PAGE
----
On 10/20/2013 4:07 PM, quasi wrote: > Hetware wrote: >> >> So Quasi was correct. > > Of course! > > (just kidding) > >> I can define a function g(x) to be continuous, > > I don't think I said that.
Someone agreed with me that a function can be defined as continuous.
> Let's try a similar example with a change of wording: > > Let h be a continuous function such that > > h(x) = f(x) for x != 3 > > Does the above qualify as a "definition" of h? > > For the above to be regarded as a definition, it must be the > case that there is one and only one function h which satisfies > the above conditions. But you would first have to _prove_ that > claim. Only then can you claim to have "defined" h. > > In other words, imposing conditions on h is not the same as > defining h.
What I intend by defining a function to be continuous is to remove all removable discontinuities resulting from the (other) rules given. We are always obliged to determine that the definition proposed does indeed satisfy the properties of a function as well as consistency. So if we proposed a definition which asserted continuity, and other rules of the function resulted in an irremovable discontinuity, the proposed function would be invalid.
> Now consider a sample test problem ... > > Suppose k(x) is continuous on R and such that > > k(x) = (x^2 - 9)/(x - 3) > > for x != 3. Must k(3) = 6? > > The answer is yes. > > But the question didn't _define_ k(x). Rather, it specified > some conditions on k(x) and then asked a question regarding > such a function k. > > quasi >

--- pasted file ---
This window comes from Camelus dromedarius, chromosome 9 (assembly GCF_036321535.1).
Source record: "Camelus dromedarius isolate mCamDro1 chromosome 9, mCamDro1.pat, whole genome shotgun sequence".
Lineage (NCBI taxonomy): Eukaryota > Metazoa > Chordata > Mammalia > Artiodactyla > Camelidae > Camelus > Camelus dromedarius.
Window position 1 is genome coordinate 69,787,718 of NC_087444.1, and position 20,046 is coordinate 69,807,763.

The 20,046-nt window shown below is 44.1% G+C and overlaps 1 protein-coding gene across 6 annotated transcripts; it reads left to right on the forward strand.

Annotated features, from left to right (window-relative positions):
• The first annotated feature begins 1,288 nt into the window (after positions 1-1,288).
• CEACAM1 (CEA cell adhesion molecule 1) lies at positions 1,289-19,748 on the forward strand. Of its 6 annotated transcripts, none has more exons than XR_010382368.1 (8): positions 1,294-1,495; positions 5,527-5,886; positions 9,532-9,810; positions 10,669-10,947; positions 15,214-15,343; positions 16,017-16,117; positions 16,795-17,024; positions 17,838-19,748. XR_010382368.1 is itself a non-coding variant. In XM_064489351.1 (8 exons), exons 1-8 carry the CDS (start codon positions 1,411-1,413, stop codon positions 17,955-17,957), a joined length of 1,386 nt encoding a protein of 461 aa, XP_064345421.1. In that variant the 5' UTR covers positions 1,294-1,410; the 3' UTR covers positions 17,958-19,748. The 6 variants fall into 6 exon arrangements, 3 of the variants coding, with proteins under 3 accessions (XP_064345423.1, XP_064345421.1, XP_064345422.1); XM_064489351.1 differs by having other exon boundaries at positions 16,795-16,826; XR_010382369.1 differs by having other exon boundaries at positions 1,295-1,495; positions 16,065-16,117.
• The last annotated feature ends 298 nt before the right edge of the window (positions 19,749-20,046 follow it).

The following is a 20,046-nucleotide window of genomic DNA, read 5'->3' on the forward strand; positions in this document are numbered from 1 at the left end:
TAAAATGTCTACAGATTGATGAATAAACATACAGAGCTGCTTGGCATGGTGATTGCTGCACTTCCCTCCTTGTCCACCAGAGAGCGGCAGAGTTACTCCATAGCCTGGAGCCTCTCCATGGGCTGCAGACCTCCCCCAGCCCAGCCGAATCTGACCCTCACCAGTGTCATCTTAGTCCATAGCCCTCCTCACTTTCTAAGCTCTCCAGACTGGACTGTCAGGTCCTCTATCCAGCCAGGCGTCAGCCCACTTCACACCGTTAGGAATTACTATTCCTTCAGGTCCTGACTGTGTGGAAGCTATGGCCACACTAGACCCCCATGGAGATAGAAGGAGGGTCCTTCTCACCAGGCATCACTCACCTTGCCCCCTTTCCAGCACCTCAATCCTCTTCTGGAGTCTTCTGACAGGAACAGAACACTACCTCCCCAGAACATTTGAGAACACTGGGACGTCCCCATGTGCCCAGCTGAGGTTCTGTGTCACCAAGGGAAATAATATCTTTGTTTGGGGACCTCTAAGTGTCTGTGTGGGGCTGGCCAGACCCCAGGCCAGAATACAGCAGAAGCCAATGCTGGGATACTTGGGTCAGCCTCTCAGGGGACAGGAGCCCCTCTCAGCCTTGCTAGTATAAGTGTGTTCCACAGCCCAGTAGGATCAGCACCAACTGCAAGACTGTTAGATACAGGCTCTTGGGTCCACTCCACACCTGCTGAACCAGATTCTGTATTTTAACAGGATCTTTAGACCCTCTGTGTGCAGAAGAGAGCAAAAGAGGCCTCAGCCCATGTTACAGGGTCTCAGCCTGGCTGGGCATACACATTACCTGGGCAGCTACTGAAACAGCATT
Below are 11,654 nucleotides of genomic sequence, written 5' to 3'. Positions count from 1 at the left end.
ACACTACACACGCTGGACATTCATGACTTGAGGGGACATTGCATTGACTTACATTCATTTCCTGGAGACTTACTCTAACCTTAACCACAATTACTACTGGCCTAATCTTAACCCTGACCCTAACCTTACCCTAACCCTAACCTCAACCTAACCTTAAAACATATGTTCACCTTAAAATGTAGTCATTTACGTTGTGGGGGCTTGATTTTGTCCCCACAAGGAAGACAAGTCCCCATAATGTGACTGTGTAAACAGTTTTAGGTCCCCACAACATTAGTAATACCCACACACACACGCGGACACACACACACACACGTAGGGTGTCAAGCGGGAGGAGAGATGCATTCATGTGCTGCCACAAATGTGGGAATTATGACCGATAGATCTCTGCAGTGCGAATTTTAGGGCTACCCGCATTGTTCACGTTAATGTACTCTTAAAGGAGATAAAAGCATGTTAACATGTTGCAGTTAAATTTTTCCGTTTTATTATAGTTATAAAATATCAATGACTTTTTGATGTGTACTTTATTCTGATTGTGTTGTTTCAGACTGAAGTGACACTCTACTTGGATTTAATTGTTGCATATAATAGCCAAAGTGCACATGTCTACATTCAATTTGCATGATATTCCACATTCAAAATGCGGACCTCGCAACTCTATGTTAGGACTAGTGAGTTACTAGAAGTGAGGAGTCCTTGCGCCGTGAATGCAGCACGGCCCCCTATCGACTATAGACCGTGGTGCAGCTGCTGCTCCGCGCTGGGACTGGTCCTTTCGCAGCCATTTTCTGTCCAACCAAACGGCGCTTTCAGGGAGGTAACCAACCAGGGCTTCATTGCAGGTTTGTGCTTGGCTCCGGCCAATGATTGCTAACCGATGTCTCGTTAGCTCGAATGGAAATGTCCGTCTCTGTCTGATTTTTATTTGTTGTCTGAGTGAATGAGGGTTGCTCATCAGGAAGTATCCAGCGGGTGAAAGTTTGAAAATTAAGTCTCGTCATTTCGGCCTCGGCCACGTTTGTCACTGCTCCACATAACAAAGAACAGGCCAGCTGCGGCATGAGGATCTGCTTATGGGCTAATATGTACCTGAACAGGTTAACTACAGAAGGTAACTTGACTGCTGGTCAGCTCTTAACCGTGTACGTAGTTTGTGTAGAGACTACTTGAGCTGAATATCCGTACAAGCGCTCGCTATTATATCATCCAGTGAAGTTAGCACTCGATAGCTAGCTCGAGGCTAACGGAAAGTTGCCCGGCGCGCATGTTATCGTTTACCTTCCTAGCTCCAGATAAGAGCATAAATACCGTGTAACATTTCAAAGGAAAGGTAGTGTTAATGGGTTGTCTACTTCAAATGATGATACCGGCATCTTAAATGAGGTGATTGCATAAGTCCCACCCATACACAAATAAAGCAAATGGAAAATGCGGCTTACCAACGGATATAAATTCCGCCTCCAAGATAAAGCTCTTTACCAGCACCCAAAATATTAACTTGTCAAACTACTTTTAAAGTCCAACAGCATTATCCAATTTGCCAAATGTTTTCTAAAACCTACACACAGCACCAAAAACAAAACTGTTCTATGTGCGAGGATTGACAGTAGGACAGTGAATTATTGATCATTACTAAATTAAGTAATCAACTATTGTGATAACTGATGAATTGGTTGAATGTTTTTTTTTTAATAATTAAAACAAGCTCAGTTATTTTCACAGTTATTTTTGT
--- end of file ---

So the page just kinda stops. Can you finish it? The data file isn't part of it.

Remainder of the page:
I could include a rule in the definition of the function which says wherever there is a removable discontinuity, remove it. Can you give me an example where including such a rule would not result in a set of ordered pairs satisfying the requirements of a continuous function? That is assuming a function defined identically with the exception of that rule results in a function with no more than a finite number of removable discontinuities and not irremovable discontinuities?
For example, let f(x) = (x^2 - 9)/(x - 3) where (x^2 - 9)/(x - 3) is defined, else f(x) = limit[(s^2 - 9)/(s - 3), s->x].